The Breeding Bird Survey
The BTO/JNCC/RSPB Breeding Bird Survey (BBS) is the main scheme for monitoring the population changes of the UK’s common breeding birds.
Latest BBS report reveals changes in finch numbers
Many householders have become familiar with the sight of Siskins and Lesser Redpolls on their bird feeders in recent years, and the latest BBS figures confirm that 2012 was a great year for both of these small finches: Siskins increased by 28% between 2011 and 2012, and Lesser Redpolls increased by 25%. However, Greenfinches, which have been hit hard by the disease trichomonosis, continue to decline.
The full report contains the national population trends of over 100 of our widespread bird species - read the full report here.
Count butterflies on your BBS square!
BTO have teamed up with Butterfly Conservation for another year of the Wider Countryside Butterfly Survey. BBS volunteers can take part by making extra visits to their squares to count butterflies between June and August. Don't worry if you can't tell your rare 'blues' apart; we are primarily interested in counts of common species, and a butterfly ID chart is available. To sign up, just email bbs [at] bto [dot] org. You can find out more by reading last year's newsletter.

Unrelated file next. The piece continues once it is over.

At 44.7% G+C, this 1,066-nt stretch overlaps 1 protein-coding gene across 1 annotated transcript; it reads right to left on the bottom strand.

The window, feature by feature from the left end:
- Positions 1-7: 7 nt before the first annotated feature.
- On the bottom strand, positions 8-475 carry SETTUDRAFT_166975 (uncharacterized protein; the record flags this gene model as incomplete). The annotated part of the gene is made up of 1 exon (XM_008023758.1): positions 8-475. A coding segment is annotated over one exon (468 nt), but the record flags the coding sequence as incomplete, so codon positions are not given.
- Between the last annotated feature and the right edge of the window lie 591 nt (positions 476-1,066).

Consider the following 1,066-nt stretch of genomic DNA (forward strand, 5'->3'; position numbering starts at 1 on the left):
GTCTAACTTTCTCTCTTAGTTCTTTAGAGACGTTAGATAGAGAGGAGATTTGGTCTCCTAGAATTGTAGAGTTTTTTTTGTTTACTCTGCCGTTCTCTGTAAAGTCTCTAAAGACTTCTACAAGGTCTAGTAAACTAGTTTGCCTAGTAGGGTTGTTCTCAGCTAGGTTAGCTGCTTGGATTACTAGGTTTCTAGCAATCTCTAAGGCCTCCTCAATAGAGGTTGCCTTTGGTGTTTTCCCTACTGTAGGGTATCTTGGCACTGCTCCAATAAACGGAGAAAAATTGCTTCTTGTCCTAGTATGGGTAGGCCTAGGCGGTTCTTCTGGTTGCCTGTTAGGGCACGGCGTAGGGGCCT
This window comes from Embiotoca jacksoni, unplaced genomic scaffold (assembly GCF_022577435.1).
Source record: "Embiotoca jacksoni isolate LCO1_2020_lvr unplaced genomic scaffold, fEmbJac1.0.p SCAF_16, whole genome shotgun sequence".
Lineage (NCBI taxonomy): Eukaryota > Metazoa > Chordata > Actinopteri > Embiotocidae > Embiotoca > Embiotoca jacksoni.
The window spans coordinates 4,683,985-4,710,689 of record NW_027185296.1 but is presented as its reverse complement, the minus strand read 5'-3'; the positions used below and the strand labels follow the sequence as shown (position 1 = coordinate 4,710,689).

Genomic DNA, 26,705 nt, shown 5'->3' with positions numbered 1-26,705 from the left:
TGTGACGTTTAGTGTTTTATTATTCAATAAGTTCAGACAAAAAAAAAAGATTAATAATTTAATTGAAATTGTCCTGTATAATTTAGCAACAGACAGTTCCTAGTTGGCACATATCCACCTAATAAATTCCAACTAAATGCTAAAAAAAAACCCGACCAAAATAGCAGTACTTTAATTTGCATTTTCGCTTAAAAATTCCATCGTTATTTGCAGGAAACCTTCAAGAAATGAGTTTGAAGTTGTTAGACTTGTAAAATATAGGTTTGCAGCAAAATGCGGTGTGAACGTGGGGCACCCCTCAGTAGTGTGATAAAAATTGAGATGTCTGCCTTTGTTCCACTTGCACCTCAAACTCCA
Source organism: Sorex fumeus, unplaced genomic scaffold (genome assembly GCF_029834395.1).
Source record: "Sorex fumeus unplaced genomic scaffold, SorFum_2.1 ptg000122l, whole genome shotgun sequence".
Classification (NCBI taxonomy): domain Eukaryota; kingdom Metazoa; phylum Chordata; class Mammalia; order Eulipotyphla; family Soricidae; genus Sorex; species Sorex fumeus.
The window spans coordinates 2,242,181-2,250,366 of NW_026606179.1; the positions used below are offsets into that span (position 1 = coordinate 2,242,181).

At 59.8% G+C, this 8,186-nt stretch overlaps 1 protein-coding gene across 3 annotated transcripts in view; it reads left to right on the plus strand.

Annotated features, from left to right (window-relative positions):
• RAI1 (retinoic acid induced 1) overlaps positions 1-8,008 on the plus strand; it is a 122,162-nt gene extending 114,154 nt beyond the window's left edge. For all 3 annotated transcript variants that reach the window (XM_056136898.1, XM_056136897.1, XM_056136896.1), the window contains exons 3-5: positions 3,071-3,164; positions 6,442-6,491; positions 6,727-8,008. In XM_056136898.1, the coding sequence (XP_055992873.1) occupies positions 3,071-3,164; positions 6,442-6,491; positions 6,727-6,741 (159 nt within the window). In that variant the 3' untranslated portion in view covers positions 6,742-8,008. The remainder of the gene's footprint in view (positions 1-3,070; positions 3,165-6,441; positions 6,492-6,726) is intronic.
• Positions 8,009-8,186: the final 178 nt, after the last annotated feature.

New maps showing BBS trends across the country
New maps showing density estimates and population change have been produced using BBS data for 49 common bird species. From Blackbirds to Yellowhammers, these maps are a new way of visualising changes in our bird populations. See all the maps here
Articles about the BBS
Interested in how BBS data can be used to produce maps of trends, and how these relate to maps from the 2007–11 Bird Atlas? Download this BTO News article: From monitoring to maps
Ever wondered how BBS distance sampling can be used to work out numbers of birds present, but not counted during surveys? Download this BTO News article: A bird recorded is worth two, three or four in the bush!